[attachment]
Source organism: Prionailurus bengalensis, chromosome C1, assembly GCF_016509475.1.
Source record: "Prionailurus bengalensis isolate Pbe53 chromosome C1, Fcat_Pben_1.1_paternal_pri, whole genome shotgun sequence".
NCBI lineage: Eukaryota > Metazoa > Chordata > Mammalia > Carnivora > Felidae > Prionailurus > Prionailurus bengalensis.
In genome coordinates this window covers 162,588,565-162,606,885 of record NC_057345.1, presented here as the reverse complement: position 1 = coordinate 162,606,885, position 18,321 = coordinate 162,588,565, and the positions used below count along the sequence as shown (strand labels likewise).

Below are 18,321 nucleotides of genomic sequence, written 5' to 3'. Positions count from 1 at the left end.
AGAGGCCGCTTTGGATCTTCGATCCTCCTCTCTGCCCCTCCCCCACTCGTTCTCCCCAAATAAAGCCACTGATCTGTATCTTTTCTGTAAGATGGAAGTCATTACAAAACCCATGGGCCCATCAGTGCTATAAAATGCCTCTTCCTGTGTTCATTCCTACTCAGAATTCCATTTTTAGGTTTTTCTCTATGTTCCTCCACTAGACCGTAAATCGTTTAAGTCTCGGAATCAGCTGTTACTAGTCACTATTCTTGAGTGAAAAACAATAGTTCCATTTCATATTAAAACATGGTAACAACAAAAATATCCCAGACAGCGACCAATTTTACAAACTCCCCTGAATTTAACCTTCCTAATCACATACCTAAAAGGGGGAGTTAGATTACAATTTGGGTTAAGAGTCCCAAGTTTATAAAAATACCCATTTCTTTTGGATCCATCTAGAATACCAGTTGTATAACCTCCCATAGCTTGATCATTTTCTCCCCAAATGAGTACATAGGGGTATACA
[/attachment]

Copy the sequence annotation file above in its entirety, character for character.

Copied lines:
Source organism: Prionailurus bengalensis, chromosome C1, assembly GCF_016509475.1.
Source record: "Prionailurus bengalensis isolate Pbe53 chromosome C1, Fcat_Pben_1.1_paternal_pri, whole genome shotgun sequence".
NCBI lineage: Eukaryota > Metazoa > Chordata > Mammalia > Carnivora > Felidae > Prionailurus > Prionailurus bengalensis.
In genome coordinates this window covers 162,588,565-162,606,885 of record NC_057345.1, presented here as the reverse complement: position 1 = coordinate 162,606,885, position 18,321 = coordinate 162,588,565, and the positions used below count along the sequence as shown (strand labels likewise).

Below are 18,321 nucleotides of genomic sequence, written 5' to 3'. Positions count from 1 at the left end.
AGAGGCCGCTTTGGATCTTCGATCCTCCTCTCTGCCCCTCCCCCACTCGTTCTCCCCAAATAAAGCCACTGATCTGTATCTTTTCTGTAAGATGGAAGTCATTACAAAACCCATGGGCCCATCAGTGCTATAAAATGCCTCTTCCTGTGTTCATTCCTACTCAGAATTCCATTTTTAGGTTTTTCTCTATGTTCCTCCACTAGACCGTAAATCGTTTAAGTCTCGGAATCAGCTGTTACTAGTCACTATTCTTGAGTGAAAAACAATAGTTCCATTTCATATTAAAACATGGTAACAACAAAAATATCCCAGACAGCGACCAATTTTACAAACTCCCCTGAATTTAACCTTCCTAATCACATACCTAAAAGGGGGAGTTAGATTACAATTTGGGTTAAGAGTCCCAAGTTTATAAAAATACCCATTTCTTTTGGATCCATCTAGAATACCAGTTGTATAACCTCCCATAGCTTGATCATTTTCTCCCCAAATGAGTACATAGGGGTATACA